Drunk, intoxicated man leaning against wall - involuntary intoxication concept

If you’ve been charged with a crime, your criminal defense attorney will evaluate your case to determine a defense strategy based on the facts and circumstances of your case. In the event you were tricked into consuming drugs or alcohol and could not form the specific intent to commit the crime with which you’ve been charged, you may be able to assert the defense of involuntary intoxication. However, this defense is not available in every case involving drugs or alcohol — and it’s important to understand when it can be used to avoid criminal liability.

What is Involuntary Intoxication in North Carolina?

Being drunk or high typically isn’t a defense to criminal conduct. But if a defendant is drunk or high through no fault of their own, North Carolina law provides for a defense in certain cases. Involuntary intoxication occurs when a person unknowingly consumes alcohol or a drug by way of force or fraudulent means. In other words, it is the result of being involuntarily exposed to a controlled substance, making you incapable of understanding the nature of your actions.

When Can Involuntary Intoxication Be Used as a Defense?

The defense of involuntary intoxication can only be used in limited cases involving specific intent crimes. Importantly, the defendant must be able to show that their intoxication was the direct cause of their criminal act — and because of it, they did not have the capacity to form the mens rea (intent) required for that particular crime. For instance, if the defendant unknowingly drank a spiked beverage, was forced to consume drugs, or was prescribed medication that had a severe effect, the defense of involuntary intoxication may exist.

In order to use the involuntary intoxication defense, a defendant must be able to raise sufficient evidence to demonstrate that they were involuntarily intoxicated rather than voluntarily intoxicated.

What is a Specific Intent Crime?

It’s essential to be aware that involuntary intoxication can only be used as a defense for “specific intent” crimes — which are not to be confused with “general intent” crimes. Most crimes require general intent, which means that the prosecution must only show that the defendant meant to do the physical act. In contrast, specific intent crimes usually require that the prosecution establish that the defendant intentionally committed a criminal act with the intention of causing a particular result.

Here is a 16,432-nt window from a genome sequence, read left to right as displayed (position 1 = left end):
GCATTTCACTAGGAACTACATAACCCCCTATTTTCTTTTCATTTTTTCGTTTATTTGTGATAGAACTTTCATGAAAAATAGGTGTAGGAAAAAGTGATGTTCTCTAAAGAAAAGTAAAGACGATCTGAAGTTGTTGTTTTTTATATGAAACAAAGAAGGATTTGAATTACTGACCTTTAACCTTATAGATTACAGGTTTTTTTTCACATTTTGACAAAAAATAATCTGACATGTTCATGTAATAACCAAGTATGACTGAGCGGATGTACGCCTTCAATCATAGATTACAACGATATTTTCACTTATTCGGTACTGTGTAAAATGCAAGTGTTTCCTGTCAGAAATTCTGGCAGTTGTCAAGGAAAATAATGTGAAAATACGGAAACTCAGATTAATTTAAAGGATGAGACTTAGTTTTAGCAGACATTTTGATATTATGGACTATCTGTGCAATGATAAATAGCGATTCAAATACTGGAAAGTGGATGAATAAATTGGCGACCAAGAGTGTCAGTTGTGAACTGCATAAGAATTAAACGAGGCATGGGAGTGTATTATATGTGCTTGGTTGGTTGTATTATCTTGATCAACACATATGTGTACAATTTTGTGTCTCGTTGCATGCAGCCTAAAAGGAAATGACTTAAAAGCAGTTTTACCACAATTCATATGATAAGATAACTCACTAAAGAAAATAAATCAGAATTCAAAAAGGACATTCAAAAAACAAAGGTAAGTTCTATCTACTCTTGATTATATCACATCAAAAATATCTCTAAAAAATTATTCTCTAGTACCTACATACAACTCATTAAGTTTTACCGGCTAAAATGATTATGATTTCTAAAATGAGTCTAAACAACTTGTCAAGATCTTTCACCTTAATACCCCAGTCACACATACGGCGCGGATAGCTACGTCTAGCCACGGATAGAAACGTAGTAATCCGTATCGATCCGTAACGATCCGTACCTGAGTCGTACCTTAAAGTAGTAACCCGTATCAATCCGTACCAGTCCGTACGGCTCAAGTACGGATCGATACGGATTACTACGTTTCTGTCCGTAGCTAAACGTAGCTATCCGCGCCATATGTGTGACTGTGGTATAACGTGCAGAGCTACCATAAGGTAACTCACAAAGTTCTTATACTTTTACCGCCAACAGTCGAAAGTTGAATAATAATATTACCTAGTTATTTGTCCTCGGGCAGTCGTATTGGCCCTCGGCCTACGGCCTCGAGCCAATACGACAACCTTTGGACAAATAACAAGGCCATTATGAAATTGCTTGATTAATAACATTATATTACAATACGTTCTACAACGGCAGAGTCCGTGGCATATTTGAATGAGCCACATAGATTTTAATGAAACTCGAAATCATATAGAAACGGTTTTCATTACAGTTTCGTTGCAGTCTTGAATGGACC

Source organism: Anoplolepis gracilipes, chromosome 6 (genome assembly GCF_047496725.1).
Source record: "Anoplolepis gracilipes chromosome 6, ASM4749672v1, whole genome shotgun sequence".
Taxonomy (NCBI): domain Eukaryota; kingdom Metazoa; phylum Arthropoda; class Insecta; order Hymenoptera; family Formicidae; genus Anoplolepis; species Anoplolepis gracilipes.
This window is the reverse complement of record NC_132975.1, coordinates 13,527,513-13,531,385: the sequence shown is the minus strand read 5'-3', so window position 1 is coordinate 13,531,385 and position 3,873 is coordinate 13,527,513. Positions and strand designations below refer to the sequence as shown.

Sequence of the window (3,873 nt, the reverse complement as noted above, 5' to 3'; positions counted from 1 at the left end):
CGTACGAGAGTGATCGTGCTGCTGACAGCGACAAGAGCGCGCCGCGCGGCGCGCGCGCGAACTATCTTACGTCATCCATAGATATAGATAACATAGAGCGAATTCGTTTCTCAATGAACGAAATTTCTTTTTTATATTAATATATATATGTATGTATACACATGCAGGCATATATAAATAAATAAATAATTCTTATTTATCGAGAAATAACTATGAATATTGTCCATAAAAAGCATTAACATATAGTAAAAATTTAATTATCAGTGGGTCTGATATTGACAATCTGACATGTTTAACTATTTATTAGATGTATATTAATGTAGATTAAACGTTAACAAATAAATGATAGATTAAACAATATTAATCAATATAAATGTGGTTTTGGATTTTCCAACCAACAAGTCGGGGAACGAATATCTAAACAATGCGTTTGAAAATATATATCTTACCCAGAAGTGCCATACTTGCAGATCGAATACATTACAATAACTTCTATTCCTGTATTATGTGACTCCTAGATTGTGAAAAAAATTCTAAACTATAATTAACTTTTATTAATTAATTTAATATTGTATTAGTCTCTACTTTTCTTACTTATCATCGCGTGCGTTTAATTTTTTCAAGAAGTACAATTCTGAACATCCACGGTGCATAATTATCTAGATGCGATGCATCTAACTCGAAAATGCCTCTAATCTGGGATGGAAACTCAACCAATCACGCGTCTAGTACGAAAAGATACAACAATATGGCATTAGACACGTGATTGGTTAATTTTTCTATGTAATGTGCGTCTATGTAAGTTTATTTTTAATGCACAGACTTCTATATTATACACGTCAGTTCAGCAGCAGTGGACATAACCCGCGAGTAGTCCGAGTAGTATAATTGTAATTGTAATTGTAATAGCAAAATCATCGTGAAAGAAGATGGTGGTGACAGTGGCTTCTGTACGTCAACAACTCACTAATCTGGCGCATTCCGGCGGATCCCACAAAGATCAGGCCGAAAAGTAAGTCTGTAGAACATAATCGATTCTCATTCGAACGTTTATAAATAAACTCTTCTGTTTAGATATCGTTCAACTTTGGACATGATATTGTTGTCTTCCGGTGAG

Crimes requiring specific intent can include the following:

  • First-degree murder
  • Felony murder
  • Burglary
  • Assault with intent to kill
  • Kidnapping
  • Forgery
  • Willfully and wantonly discharging a weapon into occupied property
  • Larceny
  • Robbery

Crimes that may be categorized as “general intent” can include offenses such as manslaughter, battery, and arson. While North Carolina law does not define “specific intent” or “general intent,” courts decide on a case-by-case basis which category a case falls into. Critically, specific intent crimes often come with penalties that are much more severe — but the burden of proof is higher than in cases involving general intent crimes since the prosecution must not only establish the act, but also the mental state of the defendant.

Is Voluntary Intoxication Ever a Defense in North Carolina?

To be distinguished from involuntary intoxication, voluntary intoxication is generally not a viable defense in North Carolina criminal cases. Simply put, if a person voluntarily consumes alcohol or a drug, they cannot claim intoxication as a defense if they committed a crime while under the influence. Even if the defendant purchased drugs from a dealer and they contained a different substance than what they had expected, they cannot claim involuntary intoxication if they commit a crime after consuming them.

Theoretically, voluntary intoxication may be a viable defense because a defendant would not be able to form the criminal intent needed to be found guilty of a crime. But it is unlikely that a jury would accept this defense. In cases where a defendant can show that their voluntary intoxication limited their ability to form the intent necessary to commit a crime, it could reduce a defendant’s culpability and result in a plea bargain.

Contact an Experienced North Carolina Criminal Defense Attorney

Establishing involuntary intoxication as a defense can be challenging — but a skillful criminal defense attorney will know what it takes to develop the best possible strategy to protect your rights. The Johnston County criminal defense attorneys at Reece & Reece, Attorneys at Law are committed to providing reliable counsel for a broad scope of criminal offenses in North Carolina. Call (919) 300-1249 to schedule a consultation and learn how we can help.

Categories: DUI/DWI